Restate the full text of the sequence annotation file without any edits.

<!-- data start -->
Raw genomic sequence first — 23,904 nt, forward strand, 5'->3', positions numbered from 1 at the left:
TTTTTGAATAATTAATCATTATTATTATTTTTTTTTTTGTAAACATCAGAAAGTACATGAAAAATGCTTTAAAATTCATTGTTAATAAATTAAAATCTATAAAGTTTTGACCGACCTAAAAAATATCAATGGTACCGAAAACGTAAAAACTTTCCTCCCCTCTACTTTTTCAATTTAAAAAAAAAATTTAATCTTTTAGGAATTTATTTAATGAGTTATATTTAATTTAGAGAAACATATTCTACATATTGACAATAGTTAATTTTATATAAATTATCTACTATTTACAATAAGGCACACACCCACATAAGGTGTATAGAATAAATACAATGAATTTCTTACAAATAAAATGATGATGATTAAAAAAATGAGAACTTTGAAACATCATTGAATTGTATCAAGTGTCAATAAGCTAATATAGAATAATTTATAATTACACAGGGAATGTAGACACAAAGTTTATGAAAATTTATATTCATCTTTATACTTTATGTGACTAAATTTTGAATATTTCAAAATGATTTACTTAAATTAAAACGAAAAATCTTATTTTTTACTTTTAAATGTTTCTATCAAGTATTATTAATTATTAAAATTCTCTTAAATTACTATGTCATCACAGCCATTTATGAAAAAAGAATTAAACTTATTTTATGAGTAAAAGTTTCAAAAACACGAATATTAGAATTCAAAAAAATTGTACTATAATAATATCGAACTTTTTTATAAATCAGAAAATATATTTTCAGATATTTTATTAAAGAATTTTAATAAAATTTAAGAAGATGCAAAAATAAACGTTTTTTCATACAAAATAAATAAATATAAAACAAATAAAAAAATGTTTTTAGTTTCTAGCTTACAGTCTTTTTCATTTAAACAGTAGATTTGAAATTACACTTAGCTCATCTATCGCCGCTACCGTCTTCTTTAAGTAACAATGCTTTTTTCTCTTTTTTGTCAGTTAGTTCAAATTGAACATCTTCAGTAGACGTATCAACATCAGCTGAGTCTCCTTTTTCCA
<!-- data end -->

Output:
Raw genomic sequence first — 23,904 nt, forward strand, 5'->3', positions numbered from 1 at the left:
TTTTTGAATAATTAATCATTATTATTATTTTTTTTTTTGTAAACATCAGAAAGTACATGAAAAATGCTTTAAAATTCATTGTTAATAAATTAAAATCTATAAAGTTTTGACCGACCTAAAAAATATCAATGGTACCGAAAACGTAAAAACTTTCCTCCCCTCTACTTTTTCAATTTAAAAAAAAAATTTAATCTTTTAGGAATTTATTTAATGAGTTATATTTAATTTAGAGAAACATATTCTACATATTGACAATAGTTAATTTTATATAAATTATCTACTATTTACAATAAGGCACACACCCACATAAGGTGTATAGAATAAATACAATGAATTTCTTACAAATAAAATGATGATGATTAAAAAAATGAGAACTTTGAAACATCATTGAATTGTATCAAGTGTCAATAAGCTAATATAGAATAATTTATAATTACACAGGGAATGTAGACACAAAGTTTATGAAAATTTATATTCATCTTTATACTTTATGTGACTAAATTTTGAATATTTCAAAATGATTTACTTAAATTAAAACGAAAAATCTTATTTTTTACTTTTAAATGTTTCTATCAAGTATTATTAATTATTAAAATTCTCTTAAATTACTATGTCATCACAGCCATTTATGAAAAAAGAATTAAACTTATTTTATGAGTAAAAGTTTCAAAAACACGAATATTAGAATTCAAAAAAATTGTACTATAATAATATCGAACTTTTTTATAAATCAGAAAATATATTTTCAGATATTTTATTAAAGAATTTTAATAAAATTTAAGAAGATGCAAAAATAAACGTTTTTTCATACAAAATAAATAAATATAAAACAAATAAAAAAATGTTTTTAGTTTCTAGCTTACAGTCTTTTTCATTTAAACAGTAGATTTGAAATTACACTTAGCTCATCTATCGCCGCTACCGTCTTCTTTAAGTAACAATGCTTTTTTCTCTTTTTTGTCAGTTAGTTCAAATTGAACATCTTCAGTAGACGTATCAACATCAGCTGAGTCTCCTTTTTCCA